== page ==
A unique design element brings this home by Matt Gibson Architecture + Design into the twenty-first century while preserving and celebrating the original Victorian home.
It’s astonishing how the same set of architectural problems can be solved in so many different ways. Consider the brief for the renovation of this double-storey Victorian house in the Melbourne suburb of Kew – it hits all the classic notes. The owners, a couple with three kids, needed to transform the old building’s rabbit-warren plan into a contemporary home for the next stage of their lives, with spaces and zones coordinated rather than clashing.
They wanted connected indoor and outdoor living areas; the back of the house was barnacled with a series of dodgy add-ons, which had to be prised off. Finally, there was the scorching afternoon sun – the legacy of an exposed western orientation – that had to be dealt with. Architect Matt Gibson and his team must have heard variations of this brief a hundred times before, yet their response was anything but predictable.
A fundamental decision was made to reinstate the integrity of the old house, by stripping back the inconsistent newer additions (goodbye, barnacles) and renovating the formal front rooms on the ground floor and the kids’ bedrooms upstairs to a contemporary traditional style. (A little more work was done upstairs to open spaces up and improve amenity and access to a bathroom.)
This respect for the existing building fabric was extended to the new parts of the home, not by replicating its Victorian aesthetic but in the way that the old and new structures work together. Behind the original front rooms, the house now opens up into a large but cleverly zoned living area. On the left, a dining room sits within the red-brick building envelope.
With a large opening punched through the wall to connect the room to the modern kitchen, and the ceiling removed to expose zigzag timber joists, it feels almost like a new room excavated from within the old structure. Behind the dining room is a new family room, with those two rooms and the kitchen area forming an L shape around a large outdoor deck. Most of the glass panels that separate the interior from the deck slide away to create a single, almost seamless space.
Matt’s description of this section of the house as “a set of canopies without too much wall” is apt – with its floor-to-ceiling glass and very-low-profile roofline, the new extension is mostly transparent. When viewed from the backyard, the form and materiality of the old house are clearly legible through the extension. Old and new elements are linked through subtle use of colour, such as dark paint to sections of the renovated interior and zinc trim on the extension.
And the new structure touches the red brick very lightly – the 130-year-old exterior might have been rendered in its new guise as an interior wall, but instead has been brought back to bare brick; where it meets the new roof, a thin strip of skylight provides visual separation.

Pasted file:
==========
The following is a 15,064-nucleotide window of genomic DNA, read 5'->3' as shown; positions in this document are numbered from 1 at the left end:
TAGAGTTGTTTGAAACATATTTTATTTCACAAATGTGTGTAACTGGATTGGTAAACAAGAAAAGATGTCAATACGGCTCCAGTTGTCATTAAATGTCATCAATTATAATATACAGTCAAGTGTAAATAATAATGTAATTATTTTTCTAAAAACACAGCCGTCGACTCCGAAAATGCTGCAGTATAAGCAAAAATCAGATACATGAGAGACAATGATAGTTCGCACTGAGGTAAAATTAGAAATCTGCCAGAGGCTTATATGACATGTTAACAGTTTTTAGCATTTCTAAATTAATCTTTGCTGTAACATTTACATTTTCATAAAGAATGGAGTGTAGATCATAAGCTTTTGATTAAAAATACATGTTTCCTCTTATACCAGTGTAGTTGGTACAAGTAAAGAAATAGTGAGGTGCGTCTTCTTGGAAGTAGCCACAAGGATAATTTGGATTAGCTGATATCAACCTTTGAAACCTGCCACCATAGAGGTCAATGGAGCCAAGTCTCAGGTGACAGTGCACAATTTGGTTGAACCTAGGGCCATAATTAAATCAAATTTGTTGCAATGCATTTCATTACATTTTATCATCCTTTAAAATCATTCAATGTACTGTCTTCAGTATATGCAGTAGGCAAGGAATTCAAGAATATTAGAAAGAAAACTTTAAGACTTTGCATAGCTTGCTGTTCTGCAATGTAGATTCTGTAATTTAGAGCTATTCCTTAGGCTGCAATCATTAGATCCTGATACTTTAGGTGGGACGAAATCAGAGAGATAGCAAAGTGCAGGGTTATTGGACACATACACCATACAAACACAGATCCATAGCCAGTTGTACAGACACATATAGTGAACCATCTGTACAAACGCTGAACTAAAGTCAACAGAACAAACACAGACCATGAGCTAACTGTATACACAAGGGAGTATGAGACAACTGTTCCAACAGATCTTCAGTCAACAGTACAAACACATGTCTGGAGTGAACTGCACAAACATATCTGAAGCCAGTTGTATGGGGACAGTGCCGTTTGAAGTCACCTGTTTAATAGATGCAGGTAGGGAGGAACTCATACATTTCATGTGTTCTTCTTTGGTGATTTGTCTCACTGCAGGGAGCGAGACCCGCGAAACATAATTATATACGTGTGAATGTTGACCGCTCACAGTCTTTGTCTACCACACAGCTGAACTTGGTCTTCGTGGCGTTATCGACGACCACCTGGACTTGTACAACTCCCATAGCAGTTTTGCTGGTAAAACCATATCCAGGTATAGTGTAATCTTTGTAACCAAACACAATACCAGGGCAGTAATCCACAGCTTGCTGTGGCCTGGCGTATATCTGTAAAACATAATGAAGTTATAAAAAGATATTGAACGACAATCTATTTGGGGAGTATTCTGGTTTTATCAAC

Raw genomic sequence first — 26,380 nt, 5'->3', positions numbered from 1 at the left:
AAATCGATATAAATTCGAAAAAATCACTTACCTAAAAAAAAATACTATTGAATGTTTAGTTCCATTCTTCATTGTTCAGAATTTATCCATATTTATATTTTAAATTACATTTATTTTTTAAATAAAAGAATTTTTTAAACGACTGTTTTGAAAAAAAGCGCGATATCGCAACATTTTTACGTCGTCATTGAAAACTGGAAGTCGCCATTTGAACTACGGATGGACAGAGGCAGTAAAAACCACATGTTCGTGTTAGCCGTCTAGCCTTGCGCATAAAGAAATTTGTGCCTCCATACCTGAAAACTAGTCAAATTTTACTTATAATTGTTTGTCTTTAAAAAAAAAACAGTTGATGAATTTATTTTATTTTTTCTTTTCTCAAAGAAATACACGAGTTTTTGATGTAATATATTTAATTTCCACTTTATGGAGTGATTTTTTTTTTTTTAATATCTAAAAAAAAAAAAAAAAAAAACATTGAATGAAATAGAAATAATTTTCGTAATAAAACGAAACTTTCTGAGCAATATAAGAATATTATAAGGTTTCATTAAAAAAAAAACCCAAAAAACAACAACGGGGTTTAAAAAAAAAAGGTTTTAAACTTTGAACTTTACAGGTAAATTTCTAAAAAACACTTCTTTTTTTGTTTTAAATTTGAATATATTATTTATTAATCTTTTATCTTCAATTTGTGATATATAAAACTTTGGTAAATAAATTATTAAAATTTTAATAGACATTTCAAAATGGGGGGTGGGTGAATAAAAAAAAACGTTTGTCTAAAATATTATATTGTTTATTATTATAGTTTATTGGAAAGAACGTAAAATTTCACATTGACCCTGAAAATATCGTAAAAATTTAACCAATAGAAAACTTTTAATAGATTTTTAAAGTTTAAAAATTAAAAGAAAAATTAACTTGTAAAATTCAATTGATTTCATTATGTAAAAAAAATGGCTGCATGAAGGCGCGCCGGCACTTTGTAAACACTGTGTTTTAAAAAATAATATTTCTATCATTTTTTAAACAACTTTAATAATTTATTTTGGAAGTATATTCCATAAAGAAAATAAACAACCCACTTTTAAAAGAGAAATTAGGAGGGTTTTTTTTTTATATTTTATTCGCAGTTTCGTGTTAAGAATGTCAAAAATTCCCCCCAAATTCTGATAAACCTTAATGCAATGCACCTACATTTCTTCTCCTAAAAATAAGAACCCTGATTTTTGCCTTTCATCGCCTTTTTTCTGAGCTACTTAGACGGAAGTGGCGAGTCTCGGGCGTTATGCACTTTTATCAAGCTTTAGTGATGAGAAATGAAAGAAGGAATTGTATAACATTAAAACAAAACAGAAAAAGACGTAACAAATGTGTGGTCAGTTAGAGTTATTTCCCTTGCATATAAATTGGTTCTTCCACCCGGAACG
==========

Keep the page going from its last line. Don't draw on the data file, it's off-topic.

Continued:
The design move that most obviously sets this house apart, however, and which you’re probably already fixated by in the photographs, is the use of large-scale outdoor curtains. The roof-line over the northern half of the extension is a level higher than that over the southern half, to shelter the deck and admit northern light into the family area. This left the interior on both levels, and the deck, exposed to the harsh afternoon sun.
Enter the curtains! A two-storey-high sheet of fine stainless steel mesh fabric hangs from the higher roof, with a smaller sheet hanging from the lower roof; both slide on tracks and clip into fixings along the edge of the timber deck to enclose the deck and shield the western side of the family area.
By day, the wall of fabric is translucent; at night, thanks to strategically placed uplighting, it becomes opaque. With the glass walls slid open and the curtains closed, the effect is quite magical, like being in some impossibly glamorous marquee. There’s a clear “inside” and “outside,” and the curtain is a robust, protective barrier, even against rain and wind, but the hard boundaries of the house just disappear.
There’s a Japanese influence at play here, with Shigeru Ban’s famous Curtain Wall House among many examples from that part of the world that came up during research for the project. And the strip of timber deck that acts as a transitional zone between the living space and the smaller of the two curtains is an interpretation of the traditional Japanese engawa or hiro-en.
The house also brings to mind the building-wrapping artists Christo and Jeanne-Claude, except that the wrapping on this architectural present isn’t trussed up with cables like theirs tend to be, instead left just loose enough to billow and shimmer seductively.
Perhaps it’s wrong to emphasize the curtains’ ephemeral beauty over their essential utility, but the visual lightness they bring to the house fits perfectly with the nature of the new work here. The sense of lightness and transparency, in combination with its new modern amenity, is what’s most impressive about this project – it’s enabled Matt Gibson Architecture and Design to create a contemporary and undeniably unique home for its client while also celebrating and preserving the integrity of the original house.
This article was first published in ArchitectureAU.com.